To be chopped finely:
1 cup Fully packed Thai Basil
1 cup Fully packed Mint
1 cup Fully packed Coriander leaves

2-3 nos Limes - for juice only (or more if you like sourness)
4 nos Fresh Red Chillies (or 1-2 Tablespoons of Sambal/Chilli paste)
15 nos Shallots or Small Red Onions-slice thinly
50 g Bean Sprouts - blanched
50 g Roasted Pine Nuts/ Peanuts - roughly crushed (I prefer to use Pine Nuts)

Fish Sauce to taste
Sugar to taste


1. Prepare a deep bowl of water; you may add some lemon/lime juice or salt for soaking the banana blossom to avoid discolouration. Meanwhile, boil some water in a deep pot just enough to cover the banana florets and the 'heart'.

2. Peel off the hard outer layers of the banana blossom but reserve the florets until you reach the 'white' part of the blossom. You can keep the petals as serving bowls or 'boats'. For the florets, remove any hard stamens from inside the centre of each florets. Towards the end of that task, I normally didn't remove the softer stamens; it's soft enough to chew... :-P 

Soak all the florets and 'white' part of blossoms in the water.

Note: Some people would throw away the florets. I don't know why but I used them (not wanting to waste the precious plant.) It's edible as well.

3. In the boiled hot water, put in the 'heart' and florets. Boil them until just soft but still maintain the crunchy texture (that's my preference but you can cook them until fully soft.) That would take 20 - 30 minutes or more depends the size of the 'heart' of banana. The little florets are faster to soften. Normally, I would remove the florets first, soak them in cold tap water to stop the cooking process then continue cooking the 'heart'.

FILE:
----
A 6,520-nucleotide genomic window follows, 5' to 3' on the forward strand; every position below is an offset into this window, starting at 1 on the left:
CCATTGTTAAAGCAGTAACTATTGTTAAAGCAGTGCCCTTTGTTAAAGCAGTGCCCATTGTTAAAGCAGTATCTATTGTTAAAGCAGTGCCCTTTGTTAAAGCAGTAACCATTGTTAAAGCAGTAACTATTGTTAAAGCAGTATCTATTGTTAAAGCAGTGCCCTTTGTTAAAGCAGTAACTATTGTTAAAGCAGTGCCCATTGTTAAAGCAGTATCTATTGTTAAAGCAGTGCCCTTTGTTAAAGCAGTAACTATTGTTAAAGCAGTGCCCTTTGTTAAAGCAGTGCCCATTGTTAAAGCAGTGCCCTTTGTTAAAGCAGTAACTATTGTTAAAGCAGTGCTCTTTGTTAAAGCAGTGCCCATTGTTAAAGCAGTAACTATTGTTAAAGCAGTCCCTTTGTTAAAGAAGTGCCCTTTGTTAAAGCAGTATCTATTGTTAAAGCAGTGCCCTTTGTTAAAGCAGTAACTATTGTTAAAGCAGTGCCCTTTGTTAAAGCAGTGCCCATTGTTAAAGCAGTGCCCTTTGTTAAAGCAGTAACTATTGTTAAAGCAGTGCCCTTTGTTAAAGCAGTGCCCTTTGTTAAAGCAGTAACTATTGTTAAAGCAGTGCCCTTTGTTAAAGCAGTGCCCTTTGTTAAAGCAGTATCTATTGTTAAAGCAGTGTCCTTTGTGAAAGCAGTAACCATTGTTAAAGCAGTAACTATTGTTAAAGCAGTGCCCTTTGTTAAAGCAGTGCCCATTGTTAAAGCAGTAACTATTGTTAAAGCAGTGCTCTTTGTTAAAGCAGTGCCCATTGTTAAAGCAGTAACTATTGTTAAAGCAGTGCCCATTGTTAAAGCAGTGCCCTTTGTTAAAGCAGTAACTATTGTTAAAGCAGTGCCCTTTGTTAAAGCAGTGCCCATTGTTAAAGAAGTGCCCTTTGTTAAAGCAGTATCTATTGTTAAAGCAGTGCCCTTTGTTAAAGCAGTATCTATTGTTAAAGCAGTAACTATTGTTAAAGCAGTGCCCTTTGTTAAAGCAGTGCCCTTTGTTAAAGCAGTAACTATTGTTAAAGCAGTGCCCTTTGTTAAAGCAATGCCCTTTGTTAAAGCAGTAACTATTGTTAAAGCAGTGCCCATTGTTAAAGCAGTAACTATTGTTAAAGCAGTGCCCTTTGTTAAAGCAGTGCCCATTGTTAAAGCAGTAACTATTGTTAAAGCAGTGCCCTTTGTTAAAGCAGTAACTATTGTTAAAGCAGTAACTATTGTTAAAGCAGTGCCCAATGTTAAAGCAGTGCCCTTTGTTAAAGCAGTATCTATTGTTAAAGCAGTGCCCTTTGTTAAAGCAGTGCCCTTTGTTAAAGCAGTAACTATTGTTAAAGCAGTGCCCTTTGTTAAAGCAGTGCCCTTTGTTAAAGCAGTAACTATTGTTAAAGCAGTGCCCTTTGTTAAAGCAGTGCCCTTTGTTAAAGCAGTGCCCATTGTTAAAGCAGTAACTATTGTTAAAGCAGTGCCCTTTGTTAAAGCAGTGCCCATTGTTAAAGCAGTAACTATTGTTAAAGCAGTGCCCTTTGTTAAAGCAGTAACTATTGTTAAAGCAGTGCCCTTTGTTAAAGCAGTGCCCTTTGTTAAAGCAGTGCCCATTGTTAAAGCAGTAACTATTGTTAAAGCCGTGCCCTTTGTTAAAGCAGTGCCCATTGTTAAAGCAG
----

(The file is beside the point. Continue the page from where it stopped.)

You can use pressure cooker to cook them. Follow the manufacturer's instructions and cook them for 15-20 minutes depends on the quantity and hardness of the banana 'heart'.

4. In another small pot; blanch the beansprouts quickly in hot boiling water for few seconds; Remove and cool it in cold water to stop further the cooking process. Set aside.

5. When the florets and 'heart' are cooked, slice them thinly or roughly chop to bite-size if you like. 

6. Now, comes the easy part; In a separate/mixing bowl, mix nicely all the herbs, blanched beansprouts, chopped nuts, sliced chillies or paste, lime juice, sugar and fish sauce to taste. If you are using the reserved larger petals of the banana blossom for serving; spoon the salad mixture into individual petals, decorate and serve in plate or on a large banana leaf (you can cut into shapes you like or cut into several rectangle pieces according to how many guests you're serving.) You can serve in a bowl (like in the picture below) to accompany your other main dishes... 

.: Enjoy :.


  1. I have tasted salad using many types of ingredients but haven't get the chance to try the Banana Blossom Salad...didn't know "it" can be eaten...looks appetising.

    I like your idea of serving the salad on the its petals :)

  2. Wow, I've learned so many things reading your post. I wish I could try this salad. Is there actual banana flavour in it?

  3. Hi CK Lam,